“Love is patient – isn’t it, Rosalee?

“Love is kind – isn’t it, Rosalee?

“Love is not envious or boastful or arrogant or rude – is it, Rosalee?”

Rev Smith had the intended impact, as Mum always thought it a hilarious reminder of what love in a married relationship would look like when best serving God, and I know she did her best to exceed those expectations.

For Peter and Rosalee with marriage came children, and having kids meant stepping out of her role at Skerman Motors in Dubbo – a job she loved. Rosalee, however, took to motherhood like the proverbial duck-to-duckling-filled water.

Mum & Dad started their family while in Dubbo, with Stephen, Bruce, and Julie all being born at Dubbo Base Hospital and brought home to 104 Palmer Street. Helen would join the family as a ‘surprise’ baby in the early 80’s, born in Toowoomba, Queensland, while we were all living at 25 Falcon Street in Dalby.

Rosalee loved capturing memories, and the tubs and scrapbooks full of photos only prove this thesis. I share this example hesitantly…There is a photo of me as a young child, squatting next to the water trough in our chicken coop, looking up at the camera with a filthy face having run my hands through the trough and rubbing them everywhere. Yes, it’s disgusting, and it highlights Mum’s dedication to remembering every moment: instead of intervening and cleaning me up upon this horrific discovery—I had clearly been unsupervised—she walked back down to the house to get the camera and returned to take the photo first. Photos of loved ones would go everywhere with Rosalee, and adorned walls of the caravan, the farmhouse, and her room in the hospital.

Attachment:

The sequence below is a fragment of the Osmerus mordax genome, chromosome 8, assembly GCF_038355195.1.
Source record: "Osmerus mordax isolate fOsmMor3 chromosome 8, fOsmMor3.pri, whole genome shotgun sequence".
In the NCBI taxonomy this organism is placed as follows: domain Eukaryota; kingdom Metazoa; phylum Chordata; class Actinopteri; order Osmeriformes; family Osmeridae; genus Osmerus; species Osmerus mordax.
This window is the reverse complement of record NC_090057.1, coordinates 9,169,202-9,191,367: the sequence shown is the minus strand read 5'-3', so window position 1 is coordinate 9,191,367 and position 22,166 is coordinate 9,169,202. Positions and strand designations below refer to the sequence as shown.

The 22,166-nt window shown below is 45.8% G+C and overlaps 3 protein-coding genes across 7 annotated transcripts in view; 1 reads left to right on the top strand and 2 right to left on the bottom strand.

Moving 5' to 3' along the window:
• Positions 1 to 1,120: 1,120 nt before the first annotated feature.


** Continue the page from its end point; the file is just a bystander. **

I digress at this moment to point out just how hard it was to find a bunch of photos of Mum. She LOVED a photo, though was often never in them because she was the one taking them. Capturing memories and keeping Kodak in business.

When we all moved to Dalby in 1981, little changed for Mum other than location. She was still heavily involved in church life, parenting us, participating in seemingly endless crafty pursuits, including knitting, crochet, and more.

Many in Rosalee’s life have been the beneficiary of these acts of crafty kindness across the years, and no child of hers, friend, friend of a friend, or even passing acquaintance could have a baby without the mandatory booties, outfit, or baby rug being lovingly made and gifted. My cousin Therese reminded me recently that the rug Mum made for one of her kids has become a family heirloom, most recently being used to wrap one of her grandchildren in Germany. To know that something she had made was so appreciated and so well-travelled would bring Mum great pride.